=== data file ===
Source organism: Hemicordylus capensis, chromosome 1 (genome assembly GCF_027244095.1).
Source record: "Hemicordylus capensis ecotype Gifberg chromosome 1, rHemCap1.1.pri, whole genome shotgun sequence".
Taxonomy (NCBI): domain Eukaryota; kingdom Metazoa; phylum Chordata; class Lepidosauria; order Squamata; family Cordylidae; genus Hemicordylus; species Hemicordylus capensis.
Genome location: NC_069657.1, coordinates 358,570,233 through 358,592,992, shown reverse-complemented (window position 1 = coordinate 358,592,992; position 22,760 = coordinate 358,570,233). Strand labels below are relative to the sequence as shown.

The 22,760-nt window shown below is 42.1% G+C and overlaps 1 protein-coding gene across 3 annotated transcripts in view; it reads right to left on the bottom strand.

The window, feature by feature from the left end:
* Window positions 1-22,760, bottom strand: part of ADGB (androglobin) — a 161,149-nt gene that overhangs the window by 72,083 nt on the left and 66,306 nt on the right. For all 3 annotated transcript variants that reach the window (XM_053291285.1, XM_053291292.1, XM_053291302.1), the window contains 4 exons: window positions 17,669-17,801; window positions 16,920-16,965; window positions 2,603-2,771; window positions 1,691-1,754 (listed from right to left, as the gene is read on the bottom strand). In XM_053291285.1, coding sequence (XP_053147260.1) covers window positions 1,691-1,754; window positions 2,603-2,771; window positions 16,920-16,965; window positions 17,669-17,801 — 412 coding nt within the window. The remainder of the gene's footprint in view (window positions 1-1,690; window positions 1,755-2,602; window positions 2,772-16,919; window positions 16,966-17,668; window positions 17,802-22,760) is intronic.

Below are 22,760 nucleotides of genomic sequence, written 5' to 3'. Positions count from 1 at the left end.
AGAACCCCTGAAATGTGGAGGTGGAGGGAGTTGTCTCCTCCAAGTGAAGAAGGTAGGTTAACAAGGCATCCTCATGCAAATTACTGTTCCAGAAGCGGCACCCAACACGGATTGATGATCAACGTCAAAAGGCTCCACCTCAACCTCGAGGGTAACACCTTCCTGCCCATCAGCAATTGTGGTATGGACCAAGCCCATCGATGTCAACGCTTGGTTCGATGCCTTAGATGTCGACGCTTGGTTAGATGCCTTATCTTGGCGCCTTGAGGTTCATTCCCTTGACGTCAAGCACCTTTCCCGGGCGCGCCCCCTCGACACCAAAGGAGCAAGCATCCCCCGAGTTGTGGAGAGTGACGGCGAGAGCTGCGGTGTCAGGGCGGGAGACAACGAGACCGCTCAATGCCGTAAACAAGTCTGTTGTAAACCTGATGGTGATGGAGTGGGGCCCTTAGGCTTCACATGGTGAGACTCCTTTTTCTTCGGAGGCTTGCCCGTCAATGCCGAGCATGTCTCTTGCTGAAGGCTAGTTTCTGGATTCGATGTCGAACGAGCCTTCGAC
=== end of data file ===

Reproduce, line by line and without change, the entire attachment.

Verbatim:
Source organism: Hemicordylus capensis, chromosome 1 (genome assembly GCF_027244095.1).
Source record: "Hemicordylus capensis ecotype Gifberg chromosome 1, rHemCap1.1.pri, whole genome shotgun sequence".
Taxonomy (NCBI): domain Eukaryota; kingdom Metazoa; phylum Chordata; class Lepidosauria; order Squamata; family Cordylidae; genus Hemicordylus; species Hemicordylus capensis.
Genome location: NC_069657.1, coordinates 358,570,233 through 358,592,992, shown reverse-complemented (window position 1 = coordinate 358,592,992; position 22,760 = coordinate 358,570,233). Strand labels below are relative to the sequence as shown.

The 22,760-nt window shown below is 42.1% G+C and overlaps 1 protein-coding gene across 3 annotated transcripts in view; it reads right to left on the bottom strand.

The window, feature by feature from the left end:
* Window positions 1-22,760, bottom strand: part of ADGB (androglobin) — a 161,149-nt gene that overhangs the window by 72,083 nt on the left and 66,306 nt on the right. For all 3 annotated transcript variants that reach the window (XM_053291285.1, XM_053291292.1, XM_053291302.1), the window contains 4 exons: window positions 17,669-17,801; window positions 16,920-16,965; window positions 2,603-2,771; window positions 1,691-1,754 (listed from right to left, as the gene is read on the bottom strand). In XM_053291285.1, coding sequence (XP_053147260.1) covers window positions 1,691-1,754; window positions 2,603-2,771; window positions 16,920-16,965; window positions 17,669-17,801 — 412 coding nt within the window. The remainder of the gene's footprint in view (window positions 1-1,690; window positions 1,755-2,602; window positions 2,772-16,919; window positions 16,966-17,668; window positions 17,802-22,760) is intronic.

Below are 22,760 nucleotides of genomic sequence, written 5' to 3'. Positions count from 1 at the left end.
AGAACCCCTGAAATGTGGAGGTGGAGGGAGTTGTCTCCTCCAAGTGAAGAAGGTAGGTTAACAAGGCATCCTCATGCAAATTACTGTTCCAGAAGCGGCACCCAACACGGATTGATGATCAACGTCAAAAGGCTCCACCTCAACCTCGAGGGTAACACCTTCCTGCCCATCAGCAATTGTGGTATGGACCAAGCCCATCGATGTCAACGCTTGGTTCGATGCCTTAGATGTCGACGCTTGGTTAGATGCCTTATCTTGGCGCCTTGAGGTTCATTCCCTTGACGTCAAGCACCTTTCCCGGGCGCGCCCCCTCGACACCAAAGGAGCAAGCATCCCCCGAGTTGTGGAGAGTGACGGCGAGAGCTGCGGTGTCAGGGCGGGAGACAACGAGACCGCTCAATGCCGTAAACAAGTCTGTTGTAAACCTGATGGTGATGGAGTGGGGCCCTTAGGCTTCACATGGTGAGACTCCTTTTTCTTCGGAGGCTTGCCCGTCAATGCCGAGCATGTCTCTTGCTGAAGGCTAGTTTCTGGATTCGATGTCGAACGAGCCTTCGAC